Is This Teenager a Good Candidate for an IUD?
JULY 16, 2014
Michele Hoh, MD
You see a 16-year-old female for contraceptive counseling following her recent miscarriage at 10 weeks. She states that she had been taking a birth control pill at the time of her recent pregnancy, though she admits that she often forgot to take it. She has heard the intrauterine device (IUD) is “better,” but it is generally not recommended for teenagers.
How do IUDs compare to birth control pills on efficacy?
IUDs have clearly been proven more effective than combined oral contraceptives in preventing pregnancy. For the copper IUD, the one-year typical use failure rate is 0.8 per 100 women, and for the levonorgestrel-releasing intrauterine system (LNG-IUS), it is 0.2 per 100 women.
Although the perfect-use failure rate for the pill is 0.3 per 100 women, the typical-use failure rate is as high as 9 per 100 women. In fact, one large trial suggested the IUD is more than 15 times more effective than the pill in preventing pregnancy.1
Are IUDs appropriate for adolescent females?
IUDs are among the safest and most efficacious forms of birth control available. Although they are underutilized in the United States due to bad publicity stemming from the era of the deadly Dalkon Shield, the rest of the world has continuously promoted the use of IUDs in adolescents and young adults.
Currently, the American College of Obstetrics and Gynecology (ACOG) strongly supports IUD use among adolescent females. In 2012, ACOG issued a committee opinion that stated “long-acting reversible contraception (LARC) — IUDs and the contraceptive implant — are safe and appropriate contraceptive methods for most women and adolescents.”2
“These contraceptives have the highest rates of satisfaction and continuation of all reversible contraceptives,” the statement continued. “Adolescents are at high risk of unintended pregnancy and may benefit from increased access to LARC methods.”
When I discuss IUDs with my adolescent patients, I inform them that the devices afford great efficacy rates in preventing pregnancy, but they still must use condoms to protect themselves from sexually transmitted infections (STIs).
Can IUDs be used in nulliparous women?
Although nulliparity was formerly viewed as a contraindication to IUD use, that is no longer the case. In fact, guidelines from both the ACOG3 and the US Centers for Disease Control and Prevention (CDC) consider multiparous and nulliparous patients to be suitable IUD candidates.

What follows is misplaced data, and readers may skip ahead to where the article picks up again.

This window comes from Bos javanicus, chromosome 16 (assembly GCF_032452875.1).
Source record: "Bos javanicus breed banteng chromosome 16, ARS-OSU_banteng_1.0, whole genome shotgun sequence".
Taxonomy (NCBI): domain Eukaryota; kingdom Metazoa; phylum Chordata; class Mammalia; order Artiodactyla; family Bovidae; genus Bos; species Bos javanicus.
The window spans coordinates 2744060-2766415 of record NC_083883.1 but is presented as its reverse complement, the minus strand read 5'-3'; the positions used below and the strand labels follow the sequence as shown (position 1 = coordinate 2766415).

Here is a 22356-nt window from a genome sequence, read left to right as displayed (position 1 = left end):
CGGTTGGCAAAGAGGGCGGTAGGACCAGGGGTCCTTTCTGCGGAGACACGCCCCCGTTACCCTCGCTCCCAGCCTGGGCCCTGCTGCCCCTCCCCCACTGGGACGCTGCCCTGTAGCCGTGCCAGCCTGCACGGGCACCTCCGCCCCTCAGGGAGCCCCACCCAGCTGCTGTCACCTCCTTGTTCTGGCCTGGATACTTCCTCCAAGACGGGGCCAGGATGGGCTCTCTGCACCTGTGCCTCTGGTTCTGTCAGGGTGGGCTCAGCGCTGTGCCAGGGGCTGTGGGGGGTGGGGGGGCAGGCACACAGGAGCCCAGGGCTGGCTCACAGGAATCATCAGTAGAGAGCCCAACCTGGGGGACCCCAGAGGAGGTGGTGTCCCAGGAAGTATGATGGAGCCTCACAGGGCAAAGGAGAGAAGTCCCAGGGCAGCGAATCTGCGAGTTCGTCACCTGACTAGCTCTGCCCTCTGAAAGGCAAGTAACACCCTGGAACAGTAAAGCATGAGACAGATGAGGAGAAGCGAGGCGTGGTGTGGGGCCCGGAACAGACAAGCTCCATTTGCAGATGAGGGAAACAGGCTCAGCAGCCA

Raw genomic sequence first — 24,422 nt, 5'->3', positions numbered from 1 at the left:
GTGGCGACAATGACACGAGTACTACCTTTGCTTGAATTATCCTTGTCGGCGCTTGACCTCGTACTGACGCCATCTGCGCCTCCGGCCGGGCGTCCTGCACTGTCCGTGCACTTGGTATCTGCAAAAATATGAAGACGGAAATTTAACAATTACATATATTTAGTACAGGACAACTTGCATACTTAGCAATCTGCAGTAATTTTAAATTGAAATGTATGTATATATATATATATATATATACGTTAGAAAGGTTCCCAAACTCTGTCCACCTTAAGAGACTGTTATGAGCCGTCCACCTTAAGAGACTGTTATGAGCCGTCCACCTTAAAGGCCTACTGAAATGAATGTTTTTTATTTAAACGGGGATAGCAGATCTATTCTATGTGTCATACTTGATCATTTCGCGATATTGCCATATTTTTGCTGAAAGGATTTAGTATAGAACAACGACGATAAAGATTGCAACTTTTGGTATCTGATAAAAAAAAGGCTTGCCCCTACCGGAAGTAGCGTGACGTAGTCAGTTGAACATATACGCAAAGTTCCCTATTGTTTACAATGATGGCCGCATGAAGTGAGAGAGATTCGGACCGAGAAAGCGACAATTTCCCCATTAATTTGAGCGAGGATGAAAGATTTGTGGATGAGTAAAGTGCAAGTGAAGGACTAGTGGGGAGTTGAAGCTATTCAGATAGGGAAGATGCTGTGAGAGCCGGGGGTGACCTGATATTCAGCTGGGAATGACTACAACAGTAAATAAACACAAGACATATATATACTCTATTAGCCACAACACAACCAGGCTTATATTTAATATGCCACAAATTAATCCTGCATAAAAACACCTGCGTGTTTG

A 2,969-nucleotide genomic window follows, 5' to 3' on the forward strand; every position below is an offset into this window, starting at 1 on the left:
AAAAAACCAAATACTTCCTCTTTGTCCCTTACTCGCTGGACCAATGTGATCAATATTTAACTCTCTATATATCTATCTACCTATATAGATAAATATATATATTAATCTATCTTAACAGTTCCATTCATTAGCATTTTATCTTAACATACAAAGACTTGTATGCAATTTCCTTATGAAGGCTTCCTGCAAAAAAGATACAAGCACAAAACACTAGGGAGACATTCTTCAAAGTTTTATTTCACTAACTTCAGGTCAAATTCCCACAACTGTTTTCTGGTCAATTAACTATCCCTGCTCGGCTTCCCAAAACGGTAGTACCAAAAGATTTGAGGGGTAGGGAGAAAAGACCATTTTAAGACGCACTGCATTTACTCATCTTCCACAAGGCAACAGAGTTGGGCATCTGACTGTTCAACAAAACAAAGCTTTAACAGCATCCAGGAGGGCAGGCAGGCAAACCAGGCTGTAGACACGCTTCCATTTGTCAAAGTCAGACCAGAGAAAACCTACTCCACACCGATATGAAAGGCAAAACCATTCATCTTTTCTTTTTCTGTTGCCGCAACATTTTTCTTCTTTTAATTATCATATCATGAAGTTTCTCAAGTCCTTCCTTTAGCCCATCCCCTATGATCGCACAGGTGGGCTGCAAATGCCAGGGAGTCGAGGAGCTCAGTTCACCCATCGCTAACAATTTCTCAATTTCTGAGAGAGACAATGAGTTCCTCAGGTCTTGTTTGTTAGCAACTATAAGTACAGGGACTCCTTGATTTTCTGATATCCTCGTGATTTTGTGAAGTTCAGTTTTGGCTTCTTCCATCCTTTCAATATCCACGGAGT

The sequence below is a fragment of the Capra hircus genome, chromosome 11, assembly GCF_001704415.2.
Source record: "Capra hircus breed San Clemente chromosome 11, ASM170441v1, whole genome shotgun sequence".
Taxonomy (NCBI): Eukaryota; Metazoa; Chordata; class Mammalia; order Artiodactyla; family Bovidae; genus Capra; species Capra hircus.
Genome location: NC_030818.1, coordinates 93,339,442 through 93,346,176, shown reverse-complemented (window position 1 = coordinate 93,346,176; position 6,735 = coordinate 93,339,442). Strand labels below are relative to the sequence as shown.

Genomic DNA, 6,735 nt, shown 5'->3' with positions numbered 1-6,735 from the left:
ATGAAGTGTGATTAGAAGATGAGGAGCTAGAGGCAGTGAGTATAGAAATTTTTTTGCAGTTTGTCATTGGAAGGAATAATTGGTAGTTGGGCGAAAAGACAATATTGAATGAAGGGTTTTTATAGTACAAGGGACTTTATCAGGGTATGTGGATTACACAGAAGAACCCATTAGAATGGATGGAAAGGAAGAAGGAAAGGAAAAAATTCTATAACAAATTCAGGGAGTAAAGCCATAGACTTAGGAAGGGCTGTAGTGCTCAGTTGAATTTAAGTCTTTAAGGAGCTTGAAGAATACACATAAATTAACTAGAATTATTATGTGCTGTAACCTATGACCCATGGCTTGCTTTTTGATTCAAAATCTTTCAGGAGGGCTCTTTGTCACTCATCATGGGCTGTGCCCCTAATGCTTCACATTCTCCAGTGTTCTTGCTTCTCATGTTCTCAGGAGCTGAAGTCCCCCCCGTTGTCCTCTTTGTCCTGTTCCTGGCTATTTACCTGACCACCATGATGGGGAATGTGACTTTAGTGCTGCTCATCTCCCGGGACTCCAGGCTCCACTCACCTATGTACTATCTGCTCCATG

While older studies have suggested higher rates of IUD expulsion and removals due to bleeding and pain in nulliparous women, more recent studies indicate no difference in risk with the LNG-IUS and only slightly increased risk with the modern copper IUD. However, a nulliparous woman may have a narrower cervical canal than a parous woman, which can make the procedure more challenging for the provider and more uncomfortable for the patient. In light of this, I often premedicate with a nonsteroidal anti-inflammatory drug (NSAID) and use a paracervical block.
What IUD options are available?
Currently, 3 types of IUDs are available in the United States: ParaGard, Mirena, and Skyla.
Because ParaGard is a copper IUD, it does not affect hormone levels thus avoiding potential symptoms and side effects associated with hormonal forms of birth control. The US Food and Drug Administration (FDA) approved ParaGard for 10-12 years of continuous use.
Mirena, an LNG-IUS, locally releases a small amount of a progestin-like hormone called levonorgestrel, which prevents egg release, makes the uterine lining unfavorable for implantation, limits the sperm’s ability to fertilize the egg, and thickens the cervical mucus to further hinder sperm motility. Mirena is FDA approved for 5-year continuous use.
Skyla, a “mini-Mirena,” is the newest IUD on the market, as the FDA approved it in February 2013. Since it releases fewer hormones, it is only effective for 3 years.
What advantages does Skyla offer?
Since Skyla is smaller than Mirena, it is easier to insert, especially in adolescent and nulliparous women. As with all IUDs, compliance with Skyla is not an issue, because once it is inserted, there is no need to remember to take the pill daily, change the patch weekly, or insert a new ring every 3 weeks.
Both Skyla and Mirena cause a reduction in the amount of bleeding. In fact, 12% of patients who receive these IUDs become amenorrheic. In certain individuals, such as those with menorrhagia or severe dysmenorrhea, use of hormonal IUDs can sometimes help prevent certain gynecologic surgeries.